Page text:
Have you ever wondered where those delicious middle-eastern and Indian breads that you so heartily devour, originated from? When I travel, I usually eat local and that has, over the years become an essential part of my identity. I love trying local cuisine, with the local community, although exotic for my taste, has become their staple for centuries. However, it always drives me to discover the origin of these culinary cultures. How did the world as we see it today, take its shape into so many microcosms of cultures, that even a lifetime is not enough to uncover? It also piqued my curiosity when I was recently stranded at Istanbul Airport and decided to indulge in some Turkish Delights while I was there to alleviate my dampened spirits. It was comforting to try the Turkish Naan that was eerily similar to all my favourites in North India!
Tandoor is a big clay oven used to prepare delectable meals such as tandoori chicken, kebabs, and naan. In this blog article, we will look at the history and culture of tandoor bread, one of the world’s oldest and most flexible breads.
Tandoor bread is a catch-all word for any bread cooked in a tandoor, a cylindrical oven heated by charcoal or wood fire. The dough is often created using flour, water, yeast, and salt, as well as additional ingredients like as yoghurt, milk, eggs, or spices. The dough is formed into balls and flattened into thin discs before being slapped onto the hot tandoor’s interior walls. In the intense heat and smoke, the bread bakes quickly, resulting in a crispy crust and a soft interior. Long metal skewers or hooks are then used to retrieve the bread.
Tandoor bread may be eaten simple or loaded with cheese, meat, veggies, or nuts. Herbs, seeds, or butter may also be added to season it. Tandoor bread, depending on its size and content, may be consumed as a snack, a side dish, or a main dinner. It may also be wrapped around or dipped into other cuisines such as curries, salads, or sauces.
Tandoor bread’s origins are unknown, however it is said to have been originated by nomadic tribes of Central Asia. The bread was typically prepared in a portable clay oven called a tandir or tandoor, which nomads could readily move as they travelled around the area. The oven was also used to cook skewered meat and vegetables.
Tandoor is derived from the Persian word tanur, which is derived from the Akkadian word tinuru, which means “mud oven.” Tannur has been used in many Asian and African languages, including Arabic (tannur), Armenian (tonir), Georgian (tone), Hebrew (tanur), Turkish (tandir), and Somali (tinaar).
Tandoor ovens were first discovered approximately 2600 BC in the Indus Valley Civilization, one of the world’s oldest known civilizations. Archaeologists have discovered clay oven remnants with signs of cooked food at sites such as Kalibangan in India and Harappa in current day Pakistan. Ancient civilizations in Egypt and Mesopotamia also employed the tandoor oven.
Tandoor bread expanded around the globe as a result of commerce, migration, and conquest. The Persians were among the first to spread tandoor cooking to other parts of the world, including Central Asia, Afghanistan, and India. The Mughals, who controlled India from the 16th through the 19th centuries, were particularly fond of tandoor food and popularised it among royalty and aristocracy. They also spread it across their empire, which includes the region of today’s Bangladesh and Pakistan.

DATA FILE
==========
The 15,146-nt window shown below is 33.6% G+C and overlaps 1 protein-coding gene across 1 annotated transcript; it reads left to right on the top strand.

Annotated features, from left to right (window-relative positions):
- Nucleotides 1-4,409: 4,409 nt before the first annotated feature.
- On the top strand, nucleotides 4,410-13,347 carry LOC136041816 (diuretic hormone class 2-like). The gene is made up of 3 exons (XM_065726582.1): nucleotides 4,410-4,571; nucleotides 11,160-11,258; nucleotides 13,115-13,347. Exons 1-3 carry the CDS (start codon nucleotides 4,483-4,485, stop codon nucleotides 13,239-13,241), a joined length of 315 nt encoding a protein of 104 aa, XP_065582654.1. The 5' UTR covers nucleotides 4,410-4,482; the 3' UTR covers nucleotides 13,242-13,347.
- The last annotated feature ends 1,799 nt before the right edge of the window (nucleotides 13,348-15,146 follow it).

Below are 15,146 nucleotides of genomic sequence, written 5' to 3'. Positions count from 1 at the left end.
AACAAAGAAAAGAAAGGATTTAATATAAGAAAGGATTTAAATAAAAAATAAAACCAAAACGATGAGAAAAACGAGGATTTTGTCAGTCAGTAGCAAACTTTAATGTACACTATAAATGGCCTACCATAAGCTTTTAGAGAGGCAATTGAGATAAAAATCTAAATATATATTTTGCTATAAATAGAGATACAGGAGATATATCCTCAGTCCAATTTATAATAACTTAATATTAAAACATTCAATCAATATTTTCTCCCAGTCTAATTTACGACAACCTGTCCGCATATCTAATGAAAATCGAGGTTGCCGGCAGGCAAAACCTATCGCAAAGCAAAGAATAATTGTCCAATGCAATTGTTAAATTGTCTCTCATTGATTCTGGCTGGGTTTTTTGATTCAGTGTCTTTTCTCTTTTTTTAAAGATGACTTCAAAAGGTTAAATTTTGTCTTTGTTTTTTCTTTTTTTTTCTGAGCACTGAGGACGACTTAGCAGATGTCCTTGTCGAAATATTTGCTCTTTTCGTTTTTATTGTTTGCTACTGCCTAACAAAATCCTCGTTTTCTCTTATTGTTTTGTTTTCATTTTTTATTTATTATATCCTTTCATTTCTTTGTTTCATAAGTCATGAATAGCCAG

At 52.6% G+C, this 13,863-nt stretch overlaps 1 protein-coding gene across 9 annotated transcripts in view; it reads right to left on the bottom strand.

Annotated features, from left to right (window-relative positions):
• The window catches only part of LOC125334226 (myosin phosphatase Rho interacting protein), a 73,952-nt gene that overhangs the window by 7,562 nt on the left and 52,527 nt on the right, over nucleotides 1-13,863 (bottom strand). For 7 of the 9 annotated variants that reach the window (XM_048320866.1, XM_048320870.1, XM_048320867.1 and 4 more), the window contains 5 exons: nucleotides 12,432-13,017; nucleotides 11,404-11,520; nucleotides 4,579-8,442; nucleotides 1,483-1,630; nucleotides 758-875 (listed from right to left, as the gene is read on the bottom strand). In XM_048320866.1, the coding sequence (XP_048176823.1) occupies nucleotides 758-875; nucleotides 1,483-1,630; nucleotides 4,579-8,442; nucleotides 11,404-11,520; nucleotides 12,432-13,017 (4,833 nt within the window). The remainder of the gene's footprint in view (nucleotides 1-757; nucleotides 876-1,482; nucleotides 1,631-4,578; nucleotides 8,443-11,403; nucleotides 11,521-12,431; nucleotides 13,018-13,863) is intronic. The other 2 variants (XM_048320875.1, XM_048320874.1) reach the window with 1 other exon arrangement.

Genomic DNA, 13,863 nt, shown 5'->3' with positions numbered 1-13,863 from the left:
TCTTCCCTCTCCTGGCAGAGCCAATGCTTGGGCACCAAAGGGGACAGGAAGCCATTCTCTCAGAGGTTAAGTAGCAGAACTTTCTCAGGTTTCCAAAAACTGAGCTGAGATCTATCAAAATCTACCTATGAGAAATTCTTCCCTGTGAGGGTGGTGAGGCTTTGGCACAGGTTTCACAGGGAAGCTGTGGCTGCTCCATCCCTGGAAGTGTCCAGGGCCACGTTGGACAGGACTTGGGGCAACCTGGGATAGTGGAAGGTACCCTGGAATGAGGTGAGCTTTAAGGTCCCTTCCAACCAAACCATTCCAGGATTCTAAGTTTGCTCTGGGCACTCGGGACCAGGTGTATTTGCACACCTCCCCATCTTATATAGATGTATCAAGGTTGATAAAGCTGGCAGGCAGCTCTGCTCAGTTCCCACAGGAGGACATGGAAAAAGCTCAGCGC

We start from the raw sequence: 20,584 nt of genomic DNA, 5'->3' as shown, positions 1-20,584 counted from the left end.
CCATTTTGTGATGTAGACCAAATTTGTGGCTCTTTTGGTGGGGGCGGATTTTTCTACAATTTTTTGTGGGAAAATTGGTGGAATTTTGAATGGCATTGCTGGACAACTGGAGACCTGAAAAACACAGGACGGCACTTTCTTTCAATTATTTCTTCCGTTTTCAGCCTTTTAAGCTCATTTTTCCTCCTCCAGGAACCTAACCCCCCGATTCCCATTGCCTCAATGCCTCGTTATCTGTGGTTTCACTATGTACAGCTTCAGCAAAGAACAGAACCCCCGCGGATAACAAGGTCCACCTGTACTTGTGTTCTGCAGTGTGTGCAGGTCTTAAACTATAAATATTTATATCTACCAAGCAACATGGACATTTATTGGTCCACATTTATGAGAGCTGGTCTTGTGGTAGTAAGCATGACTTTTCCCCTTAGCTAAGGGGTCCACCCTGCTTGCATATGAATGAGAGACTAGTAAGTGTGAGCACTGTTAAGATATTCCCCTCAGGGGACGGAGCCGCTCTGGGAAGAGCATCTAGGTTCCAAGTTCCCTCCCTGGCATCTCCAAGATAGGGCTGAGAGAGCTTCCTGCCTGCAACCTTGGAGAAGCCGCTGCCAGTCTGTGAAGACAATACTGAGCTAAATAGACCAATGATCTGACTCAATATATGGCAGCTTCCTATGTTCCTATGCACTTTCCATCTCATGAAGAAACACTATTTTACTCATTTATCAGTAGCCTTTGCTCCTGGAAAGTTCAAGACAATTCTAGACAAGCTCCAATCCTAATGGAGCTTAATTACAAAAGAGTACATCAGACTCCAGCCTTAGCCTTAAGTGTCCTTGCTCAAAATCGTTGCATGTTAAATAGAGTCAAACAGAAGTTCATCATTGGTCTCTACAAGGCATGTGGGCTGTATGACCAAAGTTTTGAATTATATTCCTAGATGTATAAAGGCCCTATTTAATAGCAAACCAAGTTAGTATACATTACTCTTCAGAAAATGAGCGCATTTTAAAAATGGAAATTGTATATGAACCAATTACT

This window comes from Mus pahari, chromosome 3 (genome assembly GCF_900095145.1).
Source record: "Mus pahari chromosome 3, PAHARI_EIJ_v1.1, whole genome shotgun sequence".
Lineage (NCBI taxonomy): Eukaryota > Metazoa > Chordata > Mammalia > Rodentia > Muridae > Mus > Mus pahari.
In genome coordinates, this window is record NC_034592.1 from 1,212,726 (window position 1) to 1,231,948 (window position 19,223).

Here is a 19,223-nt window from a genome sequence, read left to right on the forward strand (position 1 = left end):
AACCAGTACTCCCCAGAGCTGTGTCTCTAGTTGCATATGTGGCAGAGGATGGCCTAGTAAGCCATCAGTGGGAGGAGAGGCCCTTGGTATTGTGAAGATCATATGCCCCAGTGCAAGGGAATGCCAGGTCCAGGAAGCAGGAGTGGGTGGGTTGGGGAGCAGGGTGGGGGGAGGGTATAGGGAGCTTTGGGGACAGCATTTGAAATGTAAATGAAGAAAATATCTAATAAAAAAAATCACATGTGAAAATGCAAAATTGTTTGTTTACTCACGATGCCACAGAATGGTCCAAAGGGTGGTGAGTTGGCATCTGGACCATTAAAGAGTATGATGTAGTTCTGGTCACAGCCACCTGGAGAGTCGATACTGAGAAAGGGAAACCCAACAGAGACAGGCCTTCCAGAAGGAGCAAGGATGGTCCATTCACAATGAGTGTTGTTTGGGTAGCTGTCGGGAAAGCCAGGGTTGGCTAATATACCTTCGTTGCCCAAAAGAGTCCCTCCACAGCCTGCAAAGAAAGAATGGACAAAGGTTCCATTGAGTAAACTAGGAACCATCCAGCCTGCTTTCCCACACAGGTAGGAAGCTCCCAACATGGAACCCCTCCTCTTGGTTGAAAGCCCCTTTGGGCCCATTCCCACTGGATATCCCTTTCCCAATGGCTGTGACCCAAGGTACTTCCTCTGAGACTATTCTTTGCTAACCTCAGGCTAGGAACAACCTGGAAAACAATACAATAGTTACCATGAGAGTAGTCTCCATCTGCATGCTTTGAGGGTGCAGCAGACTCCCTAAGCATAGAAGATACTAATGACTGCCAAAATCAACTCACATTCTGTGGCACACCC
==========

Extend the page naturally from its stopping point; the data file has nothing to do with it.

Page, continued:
The British were so obsessed with tandoori cuisine that they carried it back to Europe. They also took it to other colonies, including South Africa, Australia, and New Zealand. Tandoor cooking made its way to Southeast Asia through Indian merchants and immigration. Tandoor cooking has recently gained popularity in North America and other areas of the globe as a result of globalisation.
Tandoor bread may be found in a variety of cuisines and civilizations. Here are a few noteworthy examples:
Naan: One of the most well-known forms of tandoor bread is naan. It is a leavened flatbread from India that is currently popular across South Asia and beyond. Naan can be eaten simply or with garlic, cheese, herbs, or seeds. It may also be packed with keema (minced beef), paneer (cottage cheese), or aloo (potato). Naan is traditionally served with curries or grilled meats.
Roti: Another sort of tandoor bread that originated in India is roti. It is a thinner and smaller unleavened flatbread than naan. Roti is produced using wheat flour or other grains such as millet or sorghum. Roti may be eaten plain or with oil or ghee (clarified butter).
It is interesting to travel back when I indulge in heritage cuisine from around the world. It humbles me as well as fuels me with the quest to discover these hidden stories in gullies of locales that have stood the test of time and never fail to leave me mouth agape and with a blissful belly!
Written by Pooja Nataraj
- Tandoor bread – Wikipedia. https://en.wikipedia.org/wiki/Tandoor_bread.
- Tandoor – Wikipedia. https://en.wikipedia.org/wiki/Tandoor.
- Tandir Bread – Traditional Azeri Bread | 196 flavours. https://www.196flavors.com/tandir-bread/.
- A Tandoor Oven Brings India’s Heat to the Backyard – New York Times. https://www.nytimes.com/2011/05/11/dining/a-tandoor-oven-brings-indias-heat-to-the-backyard.html.
- History of the Naan | DESIblitz. https://www.desiblitz.com/content/history-of-the-naan.